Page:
"The Civil Rights Legal Defense Team is the latest in a long line of fraudulent businesses created by Mr. Tiller to steal money," wrote Detective Ronald Sheppard in the search-warrant affidavit.
The Civil Rights Legal Defense Team promised to help inmates gain their freedom. But inmates and their families received little or nothing in the way of legal services after Tiller and others convinced them to pay thousands of dollars in retainer fees. On the basis of complaints received by the Missouri attorney general and the state Office of Chief Disciplinary Counsel, Sheppard says, he believes there are more than 60 victims from across the nation, with total losses reaching into six figures.
In his affidavit, Sheppard says nearly $1 million moved through Civil Rights Legal Defense Team bank accounts in the space of three years. Much of the money went to Tiller, who cashed about $200,000 worth of checks payable to himself during the first six months of 2001, according to the affidavit. During that same period, the Civil Rights Legal Defense Team spent $1,919 on expenses directly related to clients, including $500 that was refunded to one client, Sheppard writes.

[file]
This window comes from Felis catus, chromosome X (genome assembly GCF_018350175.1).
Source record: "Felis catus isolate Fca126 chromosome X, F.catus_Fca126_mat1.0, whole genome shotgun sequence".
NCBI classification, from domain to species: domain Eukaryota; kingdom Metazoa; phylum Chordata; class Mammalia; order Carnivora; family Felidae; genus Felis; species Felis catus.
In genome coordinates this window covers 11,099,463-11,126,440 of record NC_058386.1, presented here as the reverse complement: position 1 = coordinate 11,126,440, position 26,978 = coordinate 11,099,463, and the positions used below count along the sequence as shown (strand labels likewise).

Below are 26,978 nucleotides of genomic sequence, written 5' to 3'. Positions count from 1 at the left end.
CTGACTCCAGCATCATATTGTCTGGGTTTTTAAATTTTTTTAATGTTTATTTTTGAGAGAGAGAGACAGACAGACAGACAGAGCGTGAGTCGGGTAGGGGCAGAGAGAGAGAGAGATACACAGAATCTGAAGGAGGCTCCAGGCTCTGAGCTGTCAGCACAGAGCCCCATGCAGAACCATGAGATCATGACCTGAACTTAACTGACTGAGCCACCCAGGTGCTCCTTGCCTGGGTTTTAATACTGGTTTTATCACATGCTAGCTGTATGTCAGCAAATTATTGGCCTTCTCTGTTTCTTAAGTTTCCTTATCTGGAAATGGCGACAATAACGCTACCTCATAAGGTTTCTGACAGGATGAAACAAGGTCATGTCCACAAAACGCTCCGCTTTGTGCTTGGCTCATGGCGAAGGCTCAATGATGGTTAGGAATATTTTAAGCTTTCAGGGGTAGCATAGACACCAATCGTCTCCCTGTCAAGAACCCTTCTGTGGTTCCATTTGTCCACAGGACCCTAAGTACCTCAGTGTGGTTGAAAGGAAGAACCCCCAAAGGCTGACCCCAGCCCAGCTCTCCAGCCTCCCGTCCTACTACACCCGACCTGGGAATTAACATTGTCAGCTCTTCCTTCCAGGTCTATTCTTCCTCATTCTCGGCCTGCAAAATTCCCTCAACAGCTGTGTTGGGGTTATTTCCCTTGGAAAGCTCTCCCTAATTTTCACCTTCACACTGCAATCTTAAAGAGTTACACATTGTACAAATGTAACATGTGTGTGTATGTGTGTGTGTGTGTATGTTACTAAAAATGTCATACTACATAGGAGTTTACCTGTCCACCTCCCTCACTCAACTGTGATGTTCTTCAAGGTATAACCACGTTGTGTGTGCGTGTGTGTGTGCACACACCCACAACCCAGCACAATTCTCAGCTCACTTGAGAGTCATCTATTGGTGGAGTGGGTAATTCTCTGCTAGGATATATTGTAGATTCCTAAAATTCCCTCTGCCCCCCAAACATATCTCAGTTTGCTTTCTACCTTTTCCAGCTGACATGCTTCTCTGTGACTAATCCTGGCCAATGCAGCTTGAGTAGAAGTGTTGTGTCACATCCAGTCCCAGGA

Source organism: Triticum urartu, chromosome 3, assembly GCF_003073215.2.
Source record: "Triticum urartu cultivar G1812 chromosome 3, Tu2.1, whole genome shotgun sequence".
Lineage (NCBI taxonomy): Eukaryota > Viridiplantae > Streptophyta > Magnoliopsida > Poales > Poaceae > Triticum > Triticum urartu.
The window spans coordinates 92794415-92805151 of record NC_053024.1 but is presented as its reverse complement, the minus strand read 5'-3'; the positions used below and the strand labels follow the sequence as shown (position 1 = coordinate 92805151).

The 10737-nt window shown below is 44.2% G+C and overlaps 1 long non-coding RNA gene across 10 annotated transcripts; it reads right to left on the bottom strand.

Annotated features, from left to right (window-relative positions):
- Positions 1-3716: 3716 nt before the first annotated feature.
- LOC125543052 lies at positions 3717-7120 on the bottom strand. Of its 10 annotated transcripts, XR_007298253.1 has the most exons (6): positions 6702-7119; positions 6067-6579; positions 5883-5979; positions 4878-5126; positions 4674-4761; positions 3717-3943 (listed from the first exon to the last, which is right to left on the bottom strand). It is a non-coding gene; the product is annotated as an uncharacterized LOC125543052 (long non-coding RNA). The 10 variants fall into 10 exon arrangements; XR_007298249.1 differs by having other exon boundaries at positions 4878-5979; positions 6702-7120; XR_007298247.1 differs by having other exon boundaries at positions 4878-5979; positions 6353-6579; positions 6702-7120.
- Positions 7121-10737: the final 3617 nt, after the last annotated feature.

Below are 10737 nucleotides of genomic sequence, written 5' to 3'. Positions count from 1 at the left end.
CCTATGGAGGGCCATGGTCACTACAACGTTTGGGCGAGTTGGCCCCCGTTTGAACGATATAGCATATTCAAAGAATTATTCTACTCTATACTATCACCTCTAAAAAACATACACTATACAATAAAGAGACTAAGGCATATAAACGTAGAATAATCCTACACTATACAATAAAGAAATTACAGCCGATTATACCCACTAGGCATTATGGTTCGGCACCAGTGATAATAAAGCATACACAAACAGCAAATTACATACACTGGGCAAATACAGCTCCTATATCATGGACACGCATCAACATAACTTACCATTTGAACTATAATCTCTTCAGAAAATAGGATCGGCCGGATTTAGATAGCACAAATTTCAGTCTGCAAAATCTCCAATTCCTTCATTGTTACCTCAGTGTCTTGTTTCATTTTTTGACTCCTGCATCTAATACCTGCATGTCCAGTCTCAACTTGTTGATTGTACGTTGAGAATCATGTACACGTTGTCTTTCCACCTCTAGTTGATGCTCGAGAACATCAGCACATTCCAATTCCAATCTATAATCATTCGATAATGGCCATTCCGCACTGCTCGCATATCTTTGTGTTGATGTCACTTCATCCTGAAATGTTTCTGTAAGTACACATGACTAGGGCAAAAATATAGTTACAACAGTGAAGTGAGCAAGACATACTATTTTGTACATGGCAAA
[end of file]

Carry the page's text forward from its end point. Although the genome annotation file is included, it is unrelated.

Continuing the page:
In 2000, the Civil Rights Legal Defense Team spent a little over $2,000 on client expenses. That same year, Tiller cashed checks to himself totaling more than $89,000, according to the affidavit.
Gray says his client hasn't done anything wrong: "I'm ready to admit that the accounting procedures at this firm suck. Just because you happen to see a payment going to Mr. Tiller doesn't necessarily mean that money went into his pocket. "
Bottom line, Gray claims, Civil Rights Legal Defense Team attorney Allen Harris, who was suspended from practice in September 2001 and disbarred in May, and Harris' successor, Sarah Cato, are responsible for whatever happened.
The victims all tell essentially the same story. After sending money to the Civil Rights Legal Defense Team, they received plenty of promises but no services. The typical client lost about $3,000. Some lost much more.